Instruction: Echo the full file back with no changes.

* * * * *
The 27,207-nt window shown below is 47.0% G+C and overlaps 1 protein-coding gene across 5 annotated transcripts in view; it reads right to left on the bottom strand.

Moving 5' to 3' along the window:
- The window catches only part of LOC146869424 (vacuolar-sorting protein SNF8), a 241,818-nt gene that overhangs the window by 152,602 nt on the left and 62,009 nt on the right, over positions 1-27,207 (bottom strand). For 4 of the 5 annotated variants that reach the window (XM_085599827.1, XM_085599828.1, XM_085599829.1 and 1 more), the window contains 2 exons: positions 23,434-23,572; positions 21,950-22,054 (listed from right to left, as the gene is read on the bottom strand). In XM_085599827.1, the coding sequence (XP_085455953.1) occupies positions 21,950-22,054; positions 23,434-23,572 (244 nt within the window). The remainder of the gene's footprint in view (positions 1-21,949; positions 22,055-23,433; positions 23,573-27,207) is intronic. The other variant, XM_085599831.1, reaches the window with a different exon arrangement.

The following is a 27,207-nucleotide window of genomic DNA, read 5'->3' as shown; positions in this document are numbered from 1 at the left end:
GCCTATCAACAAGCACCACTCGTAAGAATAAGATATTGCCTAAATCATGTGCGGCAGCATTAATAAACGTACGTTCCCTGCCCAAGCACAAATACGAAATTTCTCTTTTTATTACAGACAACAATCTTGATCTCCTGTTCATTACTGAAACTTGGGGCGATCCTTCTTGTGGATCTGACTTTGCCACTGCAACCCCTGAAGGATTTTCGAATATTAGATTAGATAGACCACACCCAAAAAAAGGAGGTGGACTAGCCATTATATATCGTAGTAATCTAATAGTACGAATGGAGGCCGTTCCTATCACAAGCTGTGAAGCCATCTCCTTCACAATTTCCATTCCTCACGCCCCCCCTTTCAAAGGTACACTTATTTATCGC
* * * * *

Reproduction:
The 27,207-nt window shown below is 47.0% G+C and overlaps 1 protein-coding gene across 5 annotated transcripts in view; it reads right to left on the bottom strand.

Moving 5' to 3' along the window:
- The window catches only part of LOC146869424 (vacuolar-sorting protein SNF8), a 241,818-nt gene that overhangs the window by 152,602 nt on the left and 62,009 nt on the right, over positions 1-27,207 (bottom strand). For 4 of the 5 annotated variants that reach the window (XM_085599827.1, XM_085599828.1, XM_085599829.1 and 1 more), the window contains 2 exons: positions 23,434-23,572; positions 21,950-22,054 (listed from right to left, as the gene is read on the bottom strand). In XM_085599827.1, the coding sequence (XP_085455953.1) occupies positions 21,950-22,054; positions 23,434-23,572 (244 nt within the window). The remainder of the gene's footprint in view (positions 1-21,949; positions 22,055-23,433; positions 23,573-27,207) is intronic. The other variant, XM_085599831.1, reaches the window with a different exon arrangement.

The following is a 27,207-nucleotide window of genomic DNA, read 5'->3' as shown; positions in this document are numbered from 1 at the left end:
GCCTATCAACAAGCACCACTCGTAAGAATAAGATATTGCCTAAATCATGTGCGGCAGCATTAATAAACGTACGTTCCCTGCCCAAGCACAAATACGAAATTTCTCTTTTTATTACAGACAACAATCTTGATCTCCTGTTCATTACTGAAACTTGGGGCGATCCTTCTTGTGGATCTGACTTTGCCACTGCAACCCCTGAAGGATTTTCGAATATTAGATTAGATAGACCACACCCAAAAAAAGGAGGTGGACTAGCCATTATATATCGTAGTAATCTAATAGTACGAATGGAGGCCGTTCCTATCACAAGCTGTGAAGCCATCTCCTTCACAATTTCCATTCCTCACGCCCCCCCTTTCAAAGGTACACTTATTTATCGC